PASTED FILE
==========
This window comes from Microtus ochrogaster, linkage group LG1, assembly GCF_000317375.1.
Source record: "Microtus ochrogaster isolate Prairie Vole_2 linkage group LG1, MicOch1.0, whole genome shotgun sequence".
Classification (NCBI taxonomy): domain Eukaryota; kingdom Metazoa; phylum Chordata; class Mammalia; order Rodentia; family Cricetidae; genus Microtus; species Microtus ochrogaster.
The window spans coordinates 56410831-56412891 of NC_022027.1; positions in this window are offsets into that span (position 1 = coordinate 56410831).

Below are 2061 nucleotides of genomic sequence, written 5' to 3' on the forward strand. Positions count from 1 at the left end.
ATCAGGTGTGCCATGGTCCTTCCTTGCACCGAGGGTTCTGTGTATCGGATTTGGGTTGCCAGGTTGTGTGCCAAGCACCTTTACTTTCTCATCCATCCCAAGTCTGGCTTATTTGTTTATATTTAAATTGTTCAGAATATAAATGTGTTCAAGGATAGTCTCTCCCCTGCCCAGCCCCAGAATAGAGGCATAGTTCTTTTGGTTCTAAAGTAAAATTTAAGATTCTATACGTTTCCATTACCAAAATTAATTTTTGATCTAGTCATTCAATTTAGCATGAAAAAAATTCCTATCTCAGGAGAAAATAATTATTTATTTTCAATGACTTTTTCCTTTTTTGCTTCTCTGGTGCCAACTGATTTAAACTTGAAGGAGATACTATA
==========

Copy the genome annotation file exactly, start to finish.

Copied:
This window comes from Microtus ochrogaster, linkage group LG1, assembly GCF_000317375.1.
Source record: "Microtus ochrogaster isolate Prairie Vole_2 linkage group LG1, MicOch1.0, whole genome shotgun sequence".
Classification (NCBI taxonomy): domain Eukaryota; kingdom Metazoa; phylum Chordata; class Mammalia; order Rodentia; family Cricetidae; genus Microtus; species Microtus ochrogaster.
The window spans coordinates 56410831-56412891 of NC_022027.1; positions in this window are offsets into that span (position 1 = coordinate 56410831).

Below are 2061 nucleotides of genomic sequence, written 5' to 3' on the forward strand. Positions count from 1 at the left end.
ATCAGGTGTGCCATGGTCCTTCCTTGCACCGAGGGTTCTGTGTATCGGATTTGGGTTGCCAGGTTGTGTGCCAAGCACCTTTACTTTCTCATCCATCCCAAGTCTGGCTTATTTGTTTATATTTAAATTGTTCAGAATATAAATGTGTTCAAGGATAGTCTCTCCCCTGCCCAGCCCCAGAATAGAGGCATAGTTCTTTTGGTTCTAAAGTAAAATTTAAGATTCTATACGTTTCCATTACCAAAATTAATTTTTGATCTAGTCATTCAATTTAGCATGAAAAAAATTCCTATCTCAGGAGAAAATAATTATTTATTTTCAATGACTTTTTCCTTTTTTGCTTCTCTGGTGCCAACTGATTTAAACTTGAAGGAGATACTATA